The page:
I’m looking forward to all of those and I hope to do videos on the whole lot.
Cherry Audio Minimode and Lowdown
Meanwhile, in Cherry Audio land they keep coming up with their own artificial celebrations of things. The first one was they decided it was Moog month and everyone’s going is it what was it who what who said is there some kind of committee or something? No no apparently, not, it is because Cherry Audio says it is and so to celebrate they released the Minimode which is their emulation of the Minimoog. It’s pretty brilliant. I’ve had a bit of a play on it and I wasn’t planning to spend any time on it and I lost myself in an hour of just playing. Mapping a few MIDI controls because this is software you understand, this is a virtual instrument, this is not a piece of hardware.
It does have a really good sort of a chunky fat gnarly sound to it that was it was really nice, so yeah good job they did on that.
And then they’ve just followed it up by, I think, generating an International Synthesizer Day. I don’t know whether it really was an International Synthesizer Day but Cherry Audio seemed to think it was and they seemed to be in charge of these things, so, on that day they bizarrely released Lowdown. Now the Lowdown is a take on the Taurus Moog floorboard synthesizer that was great for people playing in prog rock bands. They were already playing four synthesizers so they could now get their feet involved in playing bass notes on the Taurus.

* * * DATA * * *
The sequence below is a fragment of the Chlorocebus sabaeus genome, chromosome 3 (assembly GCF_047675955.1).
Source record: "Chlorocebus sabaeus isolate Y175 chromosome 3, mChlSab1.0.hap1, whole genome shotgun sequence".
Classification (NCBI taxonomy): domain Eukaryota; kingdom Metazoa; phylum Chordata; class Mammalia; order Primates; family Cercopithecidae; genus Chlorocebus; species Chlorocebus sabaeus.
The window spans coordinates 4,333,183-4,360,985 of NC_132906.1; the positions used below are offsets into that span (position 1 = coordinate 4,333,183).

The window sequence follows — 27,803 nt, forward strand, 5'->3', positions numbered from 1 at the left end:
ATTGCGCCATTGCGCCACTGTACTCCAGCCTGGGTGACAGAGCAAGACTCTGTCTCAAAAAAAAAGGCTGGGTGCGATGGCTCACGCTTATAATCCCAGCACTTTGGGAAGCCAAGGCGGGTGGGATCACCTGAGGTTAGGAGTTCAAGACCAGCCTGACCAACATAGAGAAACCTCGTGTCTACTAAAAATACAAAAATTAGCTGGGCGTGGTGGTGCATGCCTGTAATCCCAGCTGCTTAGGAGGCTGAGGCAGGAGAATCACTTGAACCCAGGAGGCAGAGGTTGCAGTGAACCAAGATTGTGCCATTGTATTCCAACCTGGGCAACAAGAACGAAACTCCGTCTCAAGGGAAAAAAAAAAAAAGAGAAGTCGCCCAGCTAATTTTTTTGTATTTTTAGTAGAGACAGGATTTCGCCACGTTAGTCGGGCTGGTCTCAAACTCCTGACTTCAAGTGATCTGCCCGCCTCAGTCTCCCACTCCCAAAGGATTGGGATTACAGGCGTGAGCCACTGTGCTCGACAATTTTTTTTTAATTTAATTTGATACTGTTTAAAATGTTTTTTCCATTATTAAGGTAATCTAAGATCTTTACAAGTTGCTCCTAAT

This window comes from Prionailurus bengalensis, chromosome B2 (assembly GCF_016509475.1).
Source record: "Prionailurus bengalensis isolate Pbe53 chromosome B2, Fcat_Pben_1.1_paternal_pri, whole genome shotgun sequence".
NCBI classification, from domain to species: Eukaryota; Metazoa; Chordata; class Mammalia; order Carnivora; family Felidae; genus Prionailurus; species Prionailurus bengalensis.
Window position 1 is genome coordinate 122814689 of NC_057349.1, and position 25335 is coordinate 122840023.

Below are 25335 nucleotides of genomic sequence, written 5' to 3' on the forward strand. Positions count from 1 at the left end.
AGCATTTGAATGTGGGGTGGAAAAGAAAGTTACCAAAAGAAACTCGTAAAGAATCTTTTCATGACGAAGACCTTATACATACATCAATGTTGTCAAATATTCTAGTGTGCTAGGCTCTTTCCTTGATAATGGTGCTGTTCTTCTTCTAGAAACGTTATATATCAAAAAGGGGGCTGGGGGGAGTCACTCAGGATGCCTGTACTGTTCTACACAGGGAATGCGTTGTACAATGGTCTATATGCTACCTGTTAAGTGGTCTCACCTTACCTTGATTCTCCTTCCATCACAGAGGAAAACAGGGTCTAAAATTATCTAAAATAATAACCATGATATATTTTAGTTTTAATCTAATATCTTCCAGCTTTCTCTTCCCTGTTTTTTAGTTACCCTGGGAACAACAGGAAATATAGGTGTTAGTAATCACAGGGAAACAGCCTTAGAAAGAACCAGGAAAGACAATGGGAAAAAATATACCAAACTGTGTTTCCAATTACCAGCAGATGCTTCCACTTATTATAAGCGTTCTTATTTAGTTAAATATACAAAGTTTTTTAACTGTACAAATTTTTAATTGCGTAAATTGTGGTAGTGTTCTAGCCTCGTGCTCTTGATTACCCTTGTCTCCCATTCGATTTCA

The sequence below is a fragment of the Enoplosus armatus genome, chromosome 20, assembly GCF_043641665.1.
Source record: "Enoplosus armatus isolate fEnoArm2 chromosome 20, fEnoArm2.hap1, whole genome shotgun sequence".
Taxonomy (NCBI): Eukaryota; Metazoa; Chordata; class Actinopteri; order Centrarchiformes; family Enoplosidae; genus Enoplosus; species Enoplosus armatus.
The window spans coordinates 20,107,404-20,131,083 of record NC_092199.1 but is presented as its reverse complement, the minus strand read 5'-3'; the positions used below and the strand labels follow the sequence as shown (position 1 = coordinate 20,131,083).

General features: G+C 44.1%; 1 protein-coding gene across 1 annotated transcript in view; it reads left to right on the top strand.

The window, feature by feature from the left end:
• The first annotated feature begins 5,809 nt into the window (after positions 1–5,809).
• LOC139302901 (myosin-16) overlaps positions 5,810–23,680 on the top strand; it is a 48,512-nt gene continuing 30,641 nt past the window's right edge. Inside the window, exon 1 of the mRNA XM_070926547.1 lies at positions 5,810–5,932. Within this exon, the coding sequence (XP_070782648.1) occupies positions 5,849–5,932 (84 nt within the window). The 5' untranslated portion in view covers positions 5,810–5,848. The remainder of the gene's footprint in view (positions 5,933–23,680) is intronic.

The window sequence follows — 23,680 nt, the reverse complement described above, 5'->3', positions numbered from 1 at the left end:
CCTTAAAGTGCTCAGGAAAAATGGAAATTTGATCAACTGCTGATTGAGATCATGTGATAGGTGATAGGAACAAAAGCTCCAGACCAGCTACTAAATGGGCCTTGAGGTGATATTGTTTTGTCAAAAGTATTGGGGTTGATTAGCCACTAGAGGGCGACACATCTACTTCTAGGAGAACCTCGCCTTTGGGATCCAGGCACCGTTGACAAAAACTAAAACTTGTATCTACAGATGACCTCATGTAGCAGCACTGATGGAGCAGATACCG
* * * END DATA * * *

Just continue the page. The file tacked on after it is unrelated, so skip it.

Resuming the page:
You might have seen that Behringer is going to do a clone of it but without the foot pedals which just seems weird. But anyway this is also without foot pedals because it’s virtual, it’s a software synthesizer, but on the screen, on the GUI you do get the floor pedals and more importantly, you get carpet shining through the pedals. You can choose from 14 different carpets. See, there’s an attention to detail that you don’t often find.
Acid Rain Constellation
Acid Rain Constellation is a long-form polymetric pattern generator. What the heck does that mean? Well, we don’t know they weren’t at Superbooth so we weren’t able to ask them, but as far as we know it looks a lot like the maestro LFO, so a similar sort of form factor with loads and loads of buttons on the front. But this one is an eight-channel pattern generator. Very very interesting. It says it can create long and evolving trigger and gate sequences that are being poked around by Euclidean. This euclidean guy gets in everywhere, I mean I hope he copyrighted it or something so that he’s getting some money out of all this malarkey because everybody’s using his algorithms.
It is designed apparently to push these very ordered algorithms into very uncomfortable places. So constellation takes one of your standard Euclidean rhythms and then dwells on it, thinks on it, and farts around with it in order to create very complex outcomes. Apparently, it can generate up to 999 melodically interesting steps of stuff before repeating on itself and honestly that’s quite an extraordinary thing. So yeah, I’m looking forward to seeing more about that.
Acid Rain website.
Soma Labs Terra
Camped over in the upstairs main part of Superbooth was Soma Labs. They were like having their own festival, in like a little cultic gathering with a table and this backdrop of weirdness. The table is covered in electronic strangeness and things and wobbly bits and twangy things connected with an interconnection of cables. People with their minds being broken and reshaped and floating away, it was a mad time but I think we got through it. But what they had to bring with them this time was something called Terra.